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Obama to announce troops, funds to fight Ebola

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The Ebola epidemic continues to ravage West Africa. This photo was taken in Kailahun, Sierra Leone in August 2014.

WASHINGTON (CNN) — President Obama will turn his attention to Ebola on Tuesday, announcing new U.S. steps to combat the growing epidemic in West Africa.

With a U.S. general leading the effort from Liberia’s capital of Monrovia, American military personnel in the region could increase by 3,000, administration officials say. Working through the Defense Department, the United States will plan and construct treatment centers that could house up to 1,700 beds.

Washington has committed more than $100 million to combat Ebola, according to the U.S. Agency for International Development. Obama plans to call on Congress to approve an additional $88 million as part of a bill to fund the federal government.

Last week, USAID said it would spend $75 million to build treatment facilities and supply them with medical equipment. The Pentagon says it’s working to shift $500 million of currently not yet obligated funds toward the Ebola effort.

The plan, which he’ll announce at the Atlanta headquarters of the Centers for Disease Control and Prevention, also includes an increase in trained medical professionals to be sent to help. Medics and other uniformed professionals will train up to 500 health care workers per week to identify and care for people with Ebola.

The U.S. government also hopes to send 400,000 treatment kits with sanitizer and other items to at-risk homes in an attempt to contain the disease. Public health campaigns will be broadcast through existing networks in the countries most affected: Liberia, Sierra Leone and Guinea.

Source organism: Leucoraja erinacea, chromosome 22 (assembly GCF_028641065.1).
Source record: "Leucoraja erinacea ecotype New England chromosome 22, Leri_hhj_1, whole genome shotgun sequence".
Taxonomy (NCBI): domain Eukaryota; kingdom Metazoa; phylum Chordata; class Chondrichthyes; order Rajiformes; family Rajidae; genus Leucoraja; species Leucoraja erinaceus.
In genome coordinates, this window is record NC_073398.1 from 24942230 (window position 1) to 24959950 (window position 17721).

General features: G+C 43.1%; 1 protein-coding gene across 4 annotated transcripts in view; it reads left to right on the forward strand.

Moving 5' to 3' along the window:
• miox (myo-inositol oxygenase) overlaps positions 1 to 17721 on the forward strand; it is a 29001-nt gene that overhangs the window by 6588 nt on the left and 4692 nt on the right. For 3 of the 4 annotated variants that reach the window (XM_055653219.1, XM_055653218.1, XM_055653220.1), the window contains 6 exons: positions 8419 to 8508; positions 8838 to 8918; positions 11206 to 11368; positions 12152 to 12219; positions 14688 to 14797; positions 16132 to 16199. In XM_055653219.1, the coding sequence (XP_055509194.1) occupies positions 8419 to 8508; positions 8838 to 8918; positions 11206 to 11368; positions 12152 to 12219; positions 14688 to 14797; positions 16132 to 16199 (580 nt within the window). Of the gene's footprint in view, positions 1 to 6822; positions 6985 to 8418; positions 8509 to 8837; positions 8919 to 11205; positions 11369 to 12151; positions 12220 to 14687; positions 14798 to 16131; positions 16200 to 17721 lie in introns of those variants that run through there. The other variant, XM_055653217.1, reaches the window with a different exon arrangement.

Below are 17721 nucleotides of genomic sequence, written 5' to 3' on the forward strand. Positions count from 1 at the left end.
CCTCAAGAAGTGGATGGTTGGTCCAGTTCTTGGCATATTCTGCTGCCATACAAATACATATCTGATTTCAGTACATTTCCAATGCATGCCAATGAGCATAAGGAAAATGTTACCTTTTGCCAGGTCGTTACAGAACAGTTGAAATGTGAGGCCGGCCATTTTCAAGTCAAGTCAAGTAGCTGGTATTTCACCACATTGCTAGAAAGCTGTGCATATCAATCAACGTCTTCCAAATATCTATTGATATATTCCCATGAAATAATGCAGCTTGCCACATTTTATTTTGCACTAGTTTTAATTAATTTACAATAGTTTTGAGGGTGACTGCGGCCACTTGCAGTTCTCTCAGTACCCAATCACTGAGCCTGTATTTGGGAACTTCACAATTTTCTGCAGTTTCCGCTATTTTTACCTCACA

The President’s visit to the CDC comes amid escalating criticism from health experts of the global response to the outbreak in West Africa, where almost 2,500 people have died.

U.S. officials hope a more coordinated logistical situation on the ground, put in place by the United States, will encourage other nations to step up their efforts.

“We’ve seen dozens of cases turn into hundreds, then hundreds turn into thousands,” a U.S. administration official said. “If we do not … arrest that growth now, we could be looking at hundreds of thousands of cases.”

The efforts of the United States — deemed more extensive than any previous U.S. response to an epidemic — have so far been unable to stop the spread of the deadly virus, which Obama and White House officials are calling a national security problem.

Particularly concerning, U.S. officials say, is the potential for instability in the countries where Ebola is rampant and the possibility that the virus could mutate into an even more dangerous form.

Ebola currently transmits only though contact with bodily fluids; a mutation that allows the virus to spread through the air would pose a catastrophic threat to people worldwide, health experts say.

Speaking Monday, White House press secretary Josh Earnest said there was still a “very low” likelihood the Ebola virus could mutate in a way that threatens the United States.

“Right now, the risk of an Ebola outbreak in the United States is very low,” he said, “but that risk would only increase if there were not a robust response on the part of the United States.”

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